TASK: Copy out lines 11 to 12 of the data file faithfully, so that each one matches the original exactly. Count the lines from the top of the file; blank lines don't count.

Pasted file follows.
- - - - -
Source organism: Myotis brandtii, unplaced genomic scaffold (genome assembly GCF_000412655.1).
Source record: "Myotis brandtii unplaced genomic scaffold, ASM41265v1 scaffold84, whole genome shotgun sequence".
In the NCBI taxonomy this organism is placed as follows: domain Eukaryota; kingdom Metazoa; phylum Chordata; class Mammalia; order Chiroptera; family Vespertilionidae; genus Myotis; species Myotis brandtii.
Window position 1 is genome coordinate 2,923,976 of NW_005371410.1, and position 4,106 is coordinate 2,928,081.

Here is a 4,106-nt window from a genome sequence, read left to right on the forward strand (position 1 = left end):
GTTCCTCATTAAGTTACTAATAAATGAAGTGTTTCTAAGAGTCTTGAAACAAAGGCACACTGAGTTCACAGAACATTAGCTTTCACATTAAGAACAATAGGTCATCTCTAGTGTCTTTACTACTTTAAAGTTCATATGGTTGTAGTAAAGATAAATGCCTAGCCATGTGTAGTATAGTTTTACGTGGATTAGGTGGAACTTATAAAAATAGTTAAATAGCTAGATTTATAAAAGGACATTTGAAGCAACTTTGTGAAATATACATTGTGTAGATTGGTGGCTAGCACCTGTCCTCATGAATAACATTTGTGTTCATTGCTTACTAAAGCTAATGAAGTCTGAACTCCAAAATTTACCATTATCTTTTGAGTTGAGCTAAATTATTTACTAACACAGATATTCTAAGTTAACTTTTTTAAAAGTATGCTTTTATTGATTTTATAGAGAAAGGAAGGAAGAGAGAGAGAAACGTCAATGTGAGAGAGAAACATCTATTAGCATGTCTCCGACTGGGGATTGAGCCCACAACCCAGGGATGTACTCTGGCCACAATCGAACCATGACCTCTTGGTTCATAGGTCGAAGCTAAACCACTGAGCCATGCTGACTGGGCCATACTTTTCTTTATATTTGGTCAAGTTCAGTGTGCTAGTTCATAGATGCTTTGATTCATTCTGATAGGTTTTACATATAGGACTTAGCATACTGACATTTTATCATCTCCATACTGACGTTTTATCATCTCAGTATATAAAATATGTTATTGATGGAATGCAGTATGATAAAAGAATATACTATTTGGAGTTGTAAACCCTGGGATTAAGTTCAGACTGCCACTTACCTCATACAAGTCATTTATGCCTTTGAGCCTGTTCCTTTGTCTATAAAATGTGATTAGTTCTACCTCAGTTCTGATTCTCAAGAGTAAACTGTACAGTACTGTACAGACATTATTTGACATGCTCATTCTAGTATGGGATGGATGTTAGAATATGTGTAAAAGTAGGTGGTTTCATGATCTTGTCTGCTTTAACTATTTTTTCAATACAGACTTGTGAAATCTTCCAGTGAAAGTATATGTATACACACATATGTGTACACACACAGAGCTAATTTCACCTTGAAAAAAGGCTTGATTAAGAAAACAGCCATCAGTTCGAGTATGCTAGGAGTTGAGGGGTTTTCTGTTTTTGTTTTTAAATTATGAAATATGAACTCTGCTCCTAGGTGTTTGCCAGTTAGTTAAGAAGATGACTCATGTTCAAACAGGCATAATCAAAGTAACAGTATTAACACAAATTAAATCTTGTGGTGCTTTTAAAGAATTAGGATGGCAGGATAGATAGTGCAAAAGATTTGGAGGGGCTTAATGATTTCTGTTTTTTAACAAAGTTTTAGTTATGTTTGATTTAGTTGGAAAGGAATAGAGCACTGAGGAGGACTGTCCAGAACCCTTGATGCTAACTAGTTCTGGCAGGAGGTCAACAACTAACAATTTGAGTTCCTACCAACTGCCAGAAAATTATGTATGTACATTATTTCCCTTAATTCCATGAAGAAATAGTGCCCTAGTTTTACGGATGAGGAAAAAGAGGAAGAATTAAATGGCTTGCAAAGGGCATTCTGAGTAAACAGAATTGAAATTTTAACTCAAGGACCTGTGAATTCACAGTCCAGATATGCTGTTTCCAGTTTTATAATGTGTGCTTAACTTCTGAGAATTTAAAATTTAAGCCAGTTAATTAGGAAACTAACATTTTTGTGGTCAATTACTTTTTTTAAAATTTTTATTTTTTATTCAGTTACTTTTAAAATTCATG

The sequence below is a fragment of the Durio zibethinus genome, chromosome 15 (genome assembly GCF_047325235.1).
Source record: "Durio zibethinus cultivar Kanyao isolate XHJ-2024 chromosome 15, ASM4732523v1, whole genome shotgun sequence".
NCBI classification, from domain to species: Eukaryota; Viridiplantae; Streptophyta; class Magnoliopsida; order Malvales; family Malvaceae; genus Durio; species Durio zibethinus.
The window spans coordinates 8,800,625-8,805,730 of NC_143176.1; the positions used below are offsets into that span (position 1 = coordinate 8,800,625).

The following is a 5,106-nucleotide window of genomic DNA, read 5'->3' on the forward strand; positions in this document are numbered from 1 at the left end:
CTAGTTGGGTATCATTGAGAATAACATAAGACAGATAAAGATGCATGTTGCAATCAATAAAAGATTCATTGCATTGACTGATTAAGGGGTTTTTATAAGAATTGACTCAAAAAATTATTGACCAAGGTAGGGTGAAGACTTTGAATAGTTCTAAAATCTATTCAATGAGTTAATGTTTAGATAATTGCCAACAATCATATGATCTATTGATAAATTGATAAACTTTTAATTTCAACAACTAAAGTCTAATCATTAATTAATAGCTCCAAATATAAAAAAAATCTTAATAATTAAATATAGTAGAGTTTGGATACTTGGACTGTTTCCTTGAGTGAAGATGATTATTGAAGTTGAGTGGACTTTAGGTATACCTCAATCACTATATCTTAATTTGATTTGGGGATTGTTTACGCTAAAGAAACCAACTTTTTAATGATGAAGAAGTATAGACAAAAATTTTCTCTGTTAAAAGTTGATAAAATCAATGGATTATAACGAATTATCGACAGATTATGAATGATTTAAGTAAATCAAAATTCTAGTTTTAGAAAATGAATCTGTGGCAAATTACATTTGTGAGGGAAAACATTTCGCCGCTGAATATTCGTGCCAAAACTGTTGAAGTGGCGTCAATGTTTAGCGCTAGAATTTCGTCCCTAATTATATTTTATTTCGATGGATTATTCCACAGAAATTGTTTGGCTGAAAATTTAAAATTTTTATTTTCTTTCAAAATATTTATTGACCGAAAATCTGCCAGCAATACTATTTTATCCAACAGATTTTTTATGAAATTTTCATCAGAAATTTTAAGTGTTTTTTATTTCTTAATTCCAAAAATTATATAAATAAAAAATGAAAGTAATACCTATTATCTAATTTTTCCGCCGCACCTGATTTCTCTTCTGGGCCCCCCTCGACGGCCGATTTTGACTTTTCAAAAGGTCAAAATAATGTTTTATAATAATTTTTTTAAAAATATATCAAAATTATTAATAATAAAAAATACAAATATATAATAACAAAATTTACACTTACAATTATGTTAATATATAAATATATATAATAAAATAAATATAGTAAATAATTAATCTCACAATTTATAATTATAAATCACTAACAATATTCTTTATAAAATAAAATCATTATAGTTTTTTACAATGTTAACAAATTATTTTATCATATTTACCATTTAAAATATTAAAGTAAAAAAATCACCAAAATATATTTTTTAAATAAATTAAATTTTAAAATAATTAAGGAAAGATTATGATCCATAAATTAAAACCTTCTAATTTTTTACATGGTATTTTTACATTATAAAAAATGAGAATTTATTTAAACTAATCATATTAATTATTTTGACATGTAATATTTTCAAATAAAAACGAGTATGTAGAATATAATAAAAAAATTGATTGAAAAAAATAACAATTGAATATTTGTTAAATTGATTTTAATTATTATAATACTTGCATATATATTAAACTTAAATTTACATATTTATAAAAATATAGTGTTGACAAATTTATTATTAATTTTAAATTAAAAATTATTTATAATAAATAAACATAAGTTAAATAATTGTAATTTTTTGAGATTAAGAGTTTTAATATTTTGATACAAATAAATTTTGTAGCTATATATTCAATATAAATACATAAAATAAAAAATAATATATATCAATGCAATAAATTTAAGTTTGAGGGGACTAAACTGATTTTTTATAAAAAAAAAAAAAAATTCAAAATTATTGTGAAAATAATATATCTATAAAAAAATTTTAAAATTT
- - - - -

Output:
The following is a 5,106-nucleotide window of genomic DNA, read 5'->3' on the forward strand; positions in this document are numbered from 1 at the left end:
CTAGTTGGGTATCATTGAGAATAACATAAGACAGATAAAGATGCATGTTGCAATCAATAAAAGATTCATTGCATTGACTGATTAAGGGGTTTTTATAAGAATTGACTCAAAAAATTATTGACCAAGGTAGGGTGAAGACTTTGAATAGTTCTAAAATCTATTCAATGAGTTAATGTTTAGATAATTGCCAACAATCATATGATCTATTGATAAATTGATAAACTTTTAATTTCAACAACTAAAGTCTAATCATTAATTAATAGCTCCAAATATAAAAAAAATCTTAATAATTAAATATAGTAGAGTTTGGATACTTGGACTGTTTCCTTGAGTGAAGATGATTATTGAAGTTGAGTGGACTTTAGGTATACCTCAATCACTATATCTTAATTTGATTTGGGGATTGTTTACGCTAAAGAAACCAACTTTTTAATGATGAAGAAGTATAGACAAAAATTTTCTCTGTTAAAAGTTGATAAAATCAATGGATTATAACGAATTATCGACAGATTATGAATGATTTAAGTAAATCAAAATTCTAGTTTTAGAAAATGAATCTGTGGCAAATTACATTTGTGAGGGAAAACATTTCGCCGCTGAATATTCGTGCCAAAACTGTTGAAGTGGCGTCAATGTTTAGCGCTAGAATTTCGTCCCTAATTATATTTTATTTCGATGGATTATTCCACAGAAATTGTTTGGCTGAAAATTTAAAATTTTTATTTTCTTTCAAAATATTTATTGACCGAAAATCTGCCAGCAATACTATTTTATCCAACAGATTTTTTATGAAATTTTCATCAGAAATTTTAAGTGTTTTTTATTTCTTAATTCCAAAAATTATATAAATAAAAAATGAAAGTAATACCTATTATCTAATTTTTCCGCCGCACCTGATTTCTCTTCTGGGCCCCCCTCGACGGCCGATTTTGACTTTTCAAAAGGTCAAAATAATGTTTTATAATAATTTTTTTAAAAATATATCAAAATTATTAATAATAAAAAATACAAATATATAATAACAAAATTTACACTTACAATTATGTTAATATATAAATATATATAATAAAATAAATATAGTAAATAATTAATCTCACAATTTATAATTATAAATCACTAACAATATTCTTTATAAAATAAAATCATTATAGTTTTTTACAATGTTAACAAATTATTTTATCATATTTACCATTTAAAATATTAAAGTAAAAAAATCACCAAAATATATTTTTTAAATAAATTAAATTTTAAAATAATTAAGGAAAGATTATGATCCATAAATTAAAACCTTCTAATTTTTTACATGGTATTTTTACATTATAAAAAATGAGAATTTATTTAAACTAATCATATTAATTATTTTGACATGTAATATTTTCAAATAAAAACGAGTATGTAGAATATAATAAAAAAATTGATTGAAAAAAATAACAATTGAATATTTGTTAAATTGATTTTAATTATTATAATACTTGCATATATATTAAACTTAAATTTACATATTTATAAAAATATAGTGTTGACAAATTTATTATTAATTTTAAATTAAAAATTATTTATAATAAATAAACATAAGTTAAATAATTGTAATTTTTTGAGATTAAGAGTTTTAATATTTTGATACAAATAAATTTTGTAGCTATATATTCAATATAAATACATAAAATAAAAAATAATATATATCAATGCAATAAATTTAAGTTTGAGGGGACTAAACTGATTTTTTATAAAAAAAAAAAAAAATTCAAAATTATTGTGAAAATAATATATCTATAAAAAAATTTTAAAATTT